If you can work “little” features like these into your product you can take a pretty darn good product and make it amazing.
Best part of this interview is that Jerry ends up coaching Scott…and in the process exposes all of the key struggles that wrack the mind of an entrepreneur.
If you’re an entrepreneur you owe it to yourself (and to the people around you) to listen to it.
When I step back and ponder this, the CEOs I respect the most are the ones who take responsibility for the actions of their company. Good or bad, successful or not, they don’t shirk any responsibility, blame anyone, or try to make excuses. They just own things, and if they need to be fixed, they fix them.
I’m sitting on a panel tomorrow for Inbox Awesome. Consequently, I’m spending some time today (better late than never ;) to learn how I can make the most of the experience. Here’s what turned up in my research that looked worthwhile:
- Scott Kirsner, a tech journalist and frequent conference panel moderator, published a great list of things that panel moderators and organizers should be doing to ensure great sessions.
- VC Mark Suster wrote a post about how to make the most of a panel as a panelist. Some combination of disagreeing with fellow panelists (occasionally) and not tooting your company’s own horn (too much) seems to be his recipe for success.
- The Hubspot Blog had some content on this topic as well. Here are 10 tips they came up with to help panelists make the most of their panel experience. Big takeaway: Don’t go in cold. Prepare some talking points and be sure to hit as many as you can.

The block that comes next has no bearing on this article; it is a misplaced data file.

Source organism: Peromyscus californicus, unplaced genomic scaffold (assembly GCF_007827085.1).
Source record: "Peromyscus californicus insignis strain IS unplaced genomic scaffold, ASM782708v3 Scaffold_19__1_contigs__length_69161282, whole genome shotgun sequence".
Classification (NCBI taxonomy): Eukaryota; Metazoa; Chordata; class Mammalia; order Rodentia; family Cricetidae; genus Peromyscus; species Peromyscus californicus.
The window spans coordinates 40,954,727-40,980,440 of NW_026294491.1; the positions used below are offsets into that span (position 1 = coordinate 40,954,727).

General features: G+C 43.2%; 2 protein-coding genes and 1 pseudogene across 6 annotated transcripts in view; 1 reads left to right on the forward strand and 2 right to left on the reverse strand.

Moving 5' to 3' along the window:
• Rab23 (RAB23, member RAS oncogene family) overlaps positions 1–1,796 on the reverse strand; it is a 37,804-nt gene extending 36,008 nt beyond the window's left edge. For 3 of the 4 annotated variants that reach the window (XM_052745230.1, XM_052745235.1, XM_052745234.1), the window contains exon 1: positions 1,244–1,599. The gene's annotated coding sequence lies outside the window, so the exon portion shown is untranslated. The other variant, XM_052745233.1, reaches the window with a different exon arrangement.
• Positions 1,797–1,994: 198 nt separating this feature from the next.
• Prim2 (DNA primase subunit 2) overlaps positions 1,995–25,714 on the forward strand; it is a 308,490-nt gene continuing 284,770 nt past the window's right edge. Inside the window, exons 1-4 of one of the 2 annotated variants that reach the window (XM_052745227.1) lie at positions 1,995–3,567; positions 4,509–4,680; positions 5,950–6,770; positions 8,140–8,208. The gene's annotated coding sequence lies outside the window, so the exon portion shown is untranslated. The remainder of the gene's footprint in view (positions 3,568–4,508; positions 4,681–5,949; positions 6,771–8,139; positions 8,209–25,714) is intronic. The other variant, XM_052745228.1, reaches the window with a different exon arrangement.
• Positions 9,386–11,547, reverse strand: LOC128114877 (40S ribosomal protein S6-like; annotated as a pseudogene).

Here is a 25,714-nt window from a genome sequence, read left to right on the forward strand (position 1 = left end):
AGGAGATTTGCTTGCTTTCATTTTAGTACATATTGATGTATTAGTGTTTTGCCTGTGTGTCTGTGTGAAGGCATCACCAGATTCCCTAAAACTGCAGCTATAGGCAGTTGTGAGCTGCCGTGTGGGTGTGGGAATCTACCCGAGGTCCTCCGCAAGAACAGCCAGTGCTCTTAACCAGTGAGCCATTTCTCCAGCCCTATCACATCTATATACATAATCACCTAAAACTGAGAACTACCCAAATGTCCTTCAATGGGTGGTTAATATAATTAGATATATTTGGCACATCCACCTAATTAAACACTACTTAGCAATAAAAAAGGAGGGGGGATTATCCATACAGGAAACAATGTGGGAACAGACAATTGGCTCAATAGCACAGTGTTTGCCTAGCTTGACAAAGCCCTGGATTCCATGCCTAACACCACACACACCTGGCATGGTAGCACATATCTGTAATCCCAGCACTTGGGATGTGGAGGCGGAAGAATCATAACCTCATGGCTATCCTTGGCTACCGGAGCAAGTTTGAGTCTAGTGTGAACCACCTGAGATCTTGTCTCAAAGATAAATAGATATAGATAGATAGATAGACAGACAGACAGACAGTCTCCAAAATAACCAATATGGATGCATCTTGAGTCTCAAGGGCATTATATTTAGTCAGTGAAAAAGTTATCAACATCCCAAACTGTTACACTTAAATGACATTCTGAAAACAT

- Toastmasters has some curriculum focused on public relations which I’ve started to work through via my local Toastmasters club here in New York City.
What else should I be doing to make the most of the panel experience? Let me know in the comments.
In the last six weeks we have:
- invalidated our previous business model (email API – a cool idea that I couldn’t figure out how to make into a business)
- validated a huge opportunity in identifying, nurturing, and closing high value passive candidates and began product development to attack that opportunity
- interviewed over 40 recruiters and other knowledgable people in the HR tech space
- built an awesome and relevant startup advisory board consisting of the CTO of one of the biggest ad agencies in the world, an entrepreneur who sold her HR tech startup to Oracle, the founder of a leading sales & marketing analytics company backed by Sequoia, and the COO of the leading marketplace for technical on demand workforces
- found an awesome summer intern (MSCS at Cornell with a focus in machine learning)
- experienced many disappointments!
Despite all of that it still doesn’t feel like we’re moving fast enough.